A guide to container orchestration with Kubernetes

To learn all about container orchestration with Kubernetes, download our new eBook.
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CC-BY-SA William Kenlon  http://www.williamkenlon.com

William Kenlon. CC BY-SA 4.0

The term orchestration is relatively new to the IT industry, and it still has nuance that eludes or confuses people who don't spend all day orchestrating. When I describe orchestration to someone, it usually sounds like I'm just describing automation. That's not quite right. In fact, I wrote a whole article differentiating automation and orchestration.

An easy way to think about it is that orchestration is just a form of automation. To understand how you can benefit from orchestration, it helps to understand what specifically it automates.

Understanding containers

A container is an image of a file system containing only what's required to run a specific task. Most people don't build containers from scratch, although reading about how it's done can be elucidating. Instead, it's more common to pull an existing image from a public container hub.

A container engine is an application that runs a container. When a container is run, it's launched with a kernel mechanism called a cgroup, which keeps processes within the container separate from processes running outside the container.

Run a container

You can run a container on your own Linux computer easily with Podman, Docker, or LXC. They all use similar commands. I recommend Podman, as it's daemonless, meaning a process doesn't have to be running all the time for a container to launch. With Podman, your container engine runs only when necessary. Assuming you have a container engine installed, you can run a container just by referring to a container image you know to exist on a public container hub.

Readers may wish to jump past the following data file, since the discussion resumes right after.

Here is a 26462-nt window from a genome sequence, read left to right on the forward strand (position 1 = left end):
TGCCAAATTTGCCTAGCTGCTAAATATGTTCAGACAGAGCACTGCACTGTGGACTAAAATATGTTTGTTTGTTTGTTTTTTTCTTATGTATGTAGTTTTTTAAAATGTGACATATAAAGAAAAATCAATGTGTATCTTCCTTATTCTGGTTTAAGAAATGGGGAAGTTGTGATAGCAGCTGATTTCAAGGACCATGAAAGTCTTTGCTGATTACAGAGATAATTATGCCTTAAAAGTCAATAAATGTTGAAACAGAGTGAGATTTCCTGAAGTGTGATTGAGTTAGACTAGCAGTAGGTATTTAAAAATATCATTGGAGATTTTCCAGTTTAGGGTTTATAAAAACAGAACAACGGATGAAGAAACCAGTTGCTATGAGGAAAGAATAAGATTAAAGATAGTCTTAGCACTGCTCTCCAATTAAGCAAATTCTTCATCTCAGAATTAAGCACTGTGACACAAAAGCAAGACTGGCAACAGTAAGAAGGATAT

For instance, to run an Nginx web server:

$ podman run -p 8080:80 nginx
10-listen-on-ipv6-by-default.sh: info: Getting the checksum of /etc/nginx/conf.d/default.conf
10-listen-on-ipv6-by-default.sh: info: Enabled listen on IPv6 in /etc/nginx/conf.d/default.conf

Open a separate terminal to test it using curl:

$ curl --no-progress-meter localhost:8080 | html2text
# Welcome to nginx!

If you see this page, the nginx web server is successfully installed and
working. Further configuration is required.

For online documentation and support please refer to
Commercial support is available at [nginx.com](http://nginx.com/).

_Thank you for using nginx._

As web server installs go, that's pretty easy.

Now imagine that the website you've just deployed gets an unexpected spike in traffic. You hadn't planned for that, and even though Nginx is a very resilient web server, everything has its limits. With enough simultaneous traffic, even Nginx can crash. Now what?

Sustaining containers

Containers are cheap. In other words, as you've just experienced, they're trivial to launch.

You can use systemd to make a container resilient, too, so that a container automatically relaunches even in the event of a crash. This is where using Podman comes in handy. Podman has a command to generate a systemd service file based on an existing container: